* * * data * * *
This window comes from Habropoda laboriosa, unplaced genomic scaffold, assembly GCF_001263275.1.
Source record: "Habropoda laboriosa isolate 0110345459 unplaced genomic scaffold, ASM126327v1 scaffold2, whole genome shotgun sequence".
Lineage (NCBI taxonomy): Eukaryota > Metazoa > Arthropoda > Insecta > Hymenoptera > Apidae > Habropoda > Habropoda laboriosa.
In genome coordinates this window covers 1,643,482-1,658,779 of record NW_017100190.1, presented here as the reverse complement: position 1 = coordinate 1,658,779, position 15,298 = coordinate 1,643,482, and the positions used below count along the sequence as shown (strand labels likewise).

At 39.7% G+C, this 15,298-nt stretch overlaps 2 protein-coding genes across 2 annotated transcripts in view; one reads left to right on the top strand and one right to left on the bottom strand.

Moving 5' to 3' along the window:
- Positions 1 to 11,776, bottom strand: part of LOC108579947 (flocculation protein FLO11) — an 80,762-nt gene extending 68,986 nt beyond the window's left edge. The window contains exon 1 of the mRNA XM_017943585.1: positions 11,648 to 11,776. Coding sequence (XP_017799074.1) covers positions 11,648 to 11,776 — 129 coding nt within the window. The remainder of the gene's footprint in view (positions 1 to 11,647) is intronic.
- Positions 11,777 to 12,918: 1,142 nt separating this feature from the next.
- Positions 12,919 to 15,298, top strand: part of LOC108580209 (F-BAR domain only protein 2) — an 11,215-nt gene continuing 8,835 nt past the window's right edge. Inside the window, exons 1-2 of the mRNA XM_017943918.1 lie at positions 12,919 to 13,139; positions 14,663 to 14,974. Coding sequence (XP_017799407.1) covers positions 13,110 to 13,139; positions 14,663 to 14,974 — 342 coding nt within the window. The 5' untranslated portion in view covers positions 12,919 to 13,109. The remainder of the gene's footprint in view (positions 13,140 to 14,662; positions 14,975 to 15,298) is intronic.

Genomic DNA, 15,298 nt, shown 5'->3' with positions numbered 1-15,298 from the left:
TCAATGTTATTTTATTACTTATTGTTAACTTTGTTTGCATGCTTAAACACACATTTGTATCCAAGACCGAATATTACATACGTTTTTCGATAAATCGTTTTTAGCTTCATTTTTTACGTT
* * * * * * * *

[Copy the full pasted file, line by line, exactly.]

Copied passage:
This window comes from Habropoda laboriosa, unplaced genomic scaffold, assembly GCF_001263275.1.
Source record: "Habropoda laboriosa isolate 0110345459 unplaced genomic scaffold, ASM126327v1 scaffold2, whole genome shotgun sequence".
Lineage (NCBI taxonomy): Eukaryota > Metazoa > Arthropoda > Insecta > Hymenoptera > Apidae > Habropoda > Habropoda laboriosa.
In genome coordinates this window covers 1,643,482-1,658,779 of record NW_017100190.1, presented here as the reverse complement: position 1 = coordinate 1,658,779, position 15,298 = coordinate 1,643,482, and the positions used below count along the sequence as shown (strand labels likewise).

At 39.7% G+C, this 15,298-nt stretch overlaps 2 protein-coding genes across 2 annotated transcripts in view; one reads left to right on the top strand and one right to left on the bottom strand.

Moving 5' to 3' along the window:
- Positions 1 to 11,776, bottom strand: part of LOC108579947 (flocculation protein FLO11) — an 80,762-nt gene extending 68,986 nt beyond the window's left edge. The window contains exon 1 of the mRNA XM_017943585.1: positions 11,648 to 11,776. Coding sequence (XP_017799074.1) covers positions 11,648 to 11,776 — 129 coding nt within the window. The remainder of the gene's footprint in view (positions 1 to 11,647) is intronic.
- Positions 11,777 to 12,918: 1,142 nt separating this feature from the next.
- Positions 12,919 to 15,298, top strand: part of LOC108580209 (F-BAR domain only protein 2) — an 11,215-nt gene continuing 8,835 nt past the window's right edge. Inside the window, exons 1-2 of the mRNA XM_017943918.1 lie at positions 12,919 to 13,139; positions 14,663 to 14,974. Coding sequence (XP_017799407.1) covers positions 13,110 to 13,139; positions 14,663 to 14,974 — 342 coding nt within the window. The 5' untranslated portion in view covers positions 12,919 to 13,109. The remainder of the gene's footprint in view (positions 13,140 to 14,662; positions 14,975 to 15,298) is intronic.

Genomic DNA, 15,298 nt, shown 5'->3' with positions numbered 1-15,298 from the left:
TCAATGTTATTTTATTACTTATTGTTAACTTTGTTTGCATGCTTAAACACACATTTGTATCCAAGACCGAATATTACATACGTTTTTCGATAAATCGTTTTTAGCTTCATTTTTTACGTT